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Denitrification responses to increasing cadmium exposure in Baltic Sea sediments
Stockholm University.
Södertörn University, School of Natural Sciences, Technology and Environmental Studies, Environmental Science.ORCID iD: 0000-0002-4587-8541
Stockholm University / University of Southern Denmark, Odense, Denmark.
Stockholm University.
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2019 (English)In: Aquatic Toxicology, ISSN 0166-445X, E-ISSN 1879-1514, Vol. 217, article id 105328Article in journal (Refereed) Published
Abstract [en]

Benthic ecosystems have come under intense pressure, due to eutrophication-driven oxygen decline and industrial metal contamination. One of the most toxic metals is Cadmium (Cd), which is lethal to many aquatic organisms already at low concentrations. Denitrification by facultative anaerobic microorganisms is an essential process to transform, but also to remove, excess nitrate in eutrophied systems. Cd has been shown to decrease denitrification and sequester free sulfide, which is available when oxygen is scarce and generally inhibits complete denitrification (i.e. N2O to N2). In polluted sediments, an interaction between oxygen and Cd may influence denitrification and this relationship has not been studied. For example, in the Baltic Sea some sediments are double exposed to both Cd and hypoxia. In this study, we examined how the double exposure of Cd and fluctuations in oxygen affects denitrification in Baltic Sea sediment. Results show that oxygen largely regulated N2O and N2 production after 21 days of exposure to Cd (ranging from 0 to 500 μg/L, 5 different treatments, measured by the isotope pairing technique (IPT)). In the high Cd treatment (500 μg/L) the variation in N2 production increased compared to the other treatments. Increases in N2 production are suggested to be an effect of 1) enhanced nitrification that increases NO3 − availability thus stimulating denitrification, and 2) Cd successfully sequestrating sulfide (yielding CdS), which allows for full denitrification to N2. The in situ field sediment contained initially high Cd concentrations in the pore water (∼10 μg/L) and microbial communities might already have been adapted to metal stress, making the effect of low Cd levels negligible. Here we show that high levels of cadmium pollution might increase N2 production and influence nitrogen cycling in marine sediments. © 2019 The Authors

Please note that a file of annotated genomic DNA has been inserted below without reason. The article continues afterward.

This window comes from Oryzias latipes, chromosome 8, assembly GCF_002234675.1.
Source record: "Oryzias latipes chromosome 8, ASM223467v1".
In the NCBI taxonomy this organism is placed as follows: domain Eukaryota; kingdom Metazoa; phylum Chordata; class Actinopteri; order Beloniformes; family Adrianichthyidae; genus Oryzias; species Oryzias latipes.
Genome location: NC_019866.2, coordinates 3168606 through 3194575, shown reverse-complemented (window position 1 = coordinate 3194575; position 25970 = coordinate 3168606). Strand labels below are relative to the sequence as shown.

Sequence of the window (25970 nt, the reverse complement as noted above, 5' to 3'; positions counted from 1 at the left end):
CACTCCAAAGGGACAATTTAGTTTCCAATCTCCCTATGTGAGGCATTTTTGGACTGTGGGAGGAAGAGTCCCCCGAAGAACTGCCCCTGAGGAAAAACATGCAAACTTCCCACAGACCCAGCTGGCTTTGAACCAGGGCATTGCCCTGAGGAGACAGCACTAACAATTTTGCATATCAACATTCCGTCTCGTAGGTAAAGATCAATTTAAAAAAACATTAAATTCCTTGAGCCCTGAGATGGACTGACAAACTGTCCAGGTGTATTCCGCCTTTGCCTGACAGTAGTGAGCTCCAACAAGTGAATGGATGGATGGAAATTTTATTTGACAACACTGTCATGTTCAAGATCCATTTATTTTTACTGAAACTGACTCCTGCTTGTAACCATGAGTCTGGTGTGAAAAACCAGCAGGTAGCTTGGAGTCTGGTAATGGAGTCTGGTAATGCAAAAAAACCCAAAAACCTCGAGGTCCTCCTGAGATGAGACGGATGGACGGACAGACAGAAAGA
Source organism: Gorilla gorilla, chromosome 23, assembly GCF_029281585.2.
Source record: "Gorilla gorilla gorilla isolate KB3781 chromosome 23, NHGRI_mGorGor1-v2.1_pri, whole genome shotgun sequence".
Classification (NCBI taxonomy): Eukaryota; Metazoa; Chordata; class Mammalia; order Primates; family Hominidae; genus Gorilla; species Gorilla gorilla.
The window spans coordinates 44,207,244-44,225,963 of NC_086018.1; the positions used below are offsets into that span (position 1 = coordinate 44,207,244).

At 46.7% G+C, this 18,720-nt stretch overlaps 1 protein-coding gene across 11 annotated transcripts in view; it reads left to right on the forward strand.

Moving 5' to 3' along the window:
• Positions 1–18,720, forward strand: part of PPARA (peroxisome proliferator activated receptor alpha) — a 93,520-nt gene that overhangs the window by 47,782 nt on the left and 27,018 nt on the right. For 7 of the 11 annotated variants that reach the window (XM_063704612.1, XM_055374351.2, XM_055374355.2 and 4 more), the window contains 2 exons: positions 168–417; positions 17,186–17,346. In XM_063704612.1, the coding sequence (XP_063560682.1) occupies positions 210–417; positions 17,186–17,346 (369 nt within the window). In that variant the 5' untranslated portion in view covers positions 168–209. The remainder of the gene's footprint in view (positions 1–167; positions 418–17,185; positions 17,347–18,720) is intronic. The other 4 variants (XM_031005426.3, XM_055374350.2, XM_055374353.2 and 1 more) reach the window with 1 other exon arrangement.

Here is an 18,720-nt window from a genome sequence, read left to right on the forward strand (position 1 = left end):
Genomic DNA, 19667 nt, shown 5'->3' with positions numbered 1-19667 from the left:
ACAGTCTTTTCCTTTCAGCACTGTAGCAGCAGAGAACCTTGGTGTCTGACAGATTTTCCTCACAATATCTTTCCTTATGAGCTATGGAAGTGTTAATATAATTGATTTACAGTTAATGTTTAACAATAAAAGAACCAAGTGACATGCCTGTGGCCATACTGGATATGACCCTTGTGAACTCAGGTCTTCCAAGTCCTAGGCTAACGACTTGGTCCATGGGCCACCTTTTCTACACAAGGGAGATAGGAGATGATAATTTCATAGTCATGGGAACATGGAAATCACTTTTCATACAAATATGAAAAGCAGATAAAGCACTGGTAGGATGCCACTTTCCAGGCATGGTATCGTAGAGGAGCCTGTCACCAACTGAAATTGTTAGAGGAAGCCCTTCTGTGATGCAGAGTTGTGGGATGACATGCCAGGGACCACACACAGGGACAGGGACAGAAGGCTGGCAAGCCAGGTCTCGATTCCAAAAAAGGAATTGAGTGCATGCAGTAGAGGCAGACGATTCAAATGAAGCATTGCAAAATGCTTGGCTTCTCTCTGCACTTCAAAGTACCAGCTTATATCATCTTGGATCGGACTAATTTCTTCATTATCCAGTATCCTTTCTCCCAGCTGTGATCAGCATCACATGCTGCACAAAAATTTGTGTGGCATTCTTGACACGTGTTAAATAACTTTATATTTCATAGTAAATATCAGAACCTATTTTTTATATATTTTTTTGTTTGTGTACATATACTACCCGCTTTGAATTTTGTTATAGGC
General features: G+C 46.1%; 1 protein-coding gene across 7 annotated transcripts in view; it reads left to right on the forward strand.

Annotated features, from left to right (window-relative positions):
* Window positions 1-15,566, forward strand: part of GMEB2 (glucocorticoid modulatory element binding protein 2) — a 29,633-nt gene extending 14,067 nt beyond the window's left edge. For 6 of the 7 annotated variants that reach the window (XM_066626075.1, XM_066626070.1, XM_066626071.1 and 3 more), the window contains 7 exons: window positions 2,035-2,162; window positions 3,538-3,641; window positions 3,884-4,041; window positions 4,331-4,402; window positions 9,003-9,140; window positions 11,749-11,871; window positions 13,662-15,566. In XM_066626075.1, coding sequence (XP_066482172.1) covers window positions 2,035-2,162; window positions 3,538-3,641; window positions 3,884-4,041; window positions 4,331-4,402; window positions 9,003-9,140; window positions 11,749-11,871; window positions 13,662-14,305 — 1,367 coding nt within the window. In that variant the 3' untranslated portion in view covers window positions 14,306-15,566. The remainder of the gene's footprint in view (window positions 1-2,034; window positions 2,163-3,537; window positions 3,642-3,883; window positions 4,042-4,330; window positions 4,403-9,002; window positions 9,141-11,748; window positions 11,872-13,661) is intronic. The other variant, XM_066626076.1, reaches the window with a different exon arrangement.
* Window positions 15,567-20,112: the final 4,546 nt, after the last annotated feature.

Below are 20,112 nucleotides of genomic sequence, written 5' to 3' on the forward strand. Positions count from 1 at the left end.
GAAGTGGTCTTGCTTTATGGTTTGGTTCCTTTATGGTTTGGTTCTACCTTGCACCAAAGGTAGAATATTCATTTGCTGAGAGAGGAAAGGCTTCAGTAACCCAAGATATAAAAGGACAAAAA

Place, publisher, year, edition, pages
Elsevier, 2019. Vol. 217, article id 105328
Keywords [en]
Baltic Sea, Benthos, Denitrification, Hypoxia, Oxygen, Pollution, Sediment
National Category
Environmental Sciences
Research subject
Environmental Studies; Baltic and East European studies
Identifiers
URN: urn:nbn:se:sh:diva-39283DOI: 10.1016/j.aquatox.2019.105328PubMedID: 31629202Scopus ID: 2-s2.0-85073170054Local ID: 3150-3.1.1-2017OAI: oai:DiVA.org:sh-39283DiVA, id: diva2:1367023
Part of project
Response and recovery of benthic biodiversity and ecosystem functions to chemical pollution and eutrophication, The Foundation for Baltic and East European Studies
Funder
The Foundation for Baltic and East European Studies, 77/2017Available from: 2019-10-31 Created: 2019-10-31 Last updated: 2019-10-31Bibliographically approved

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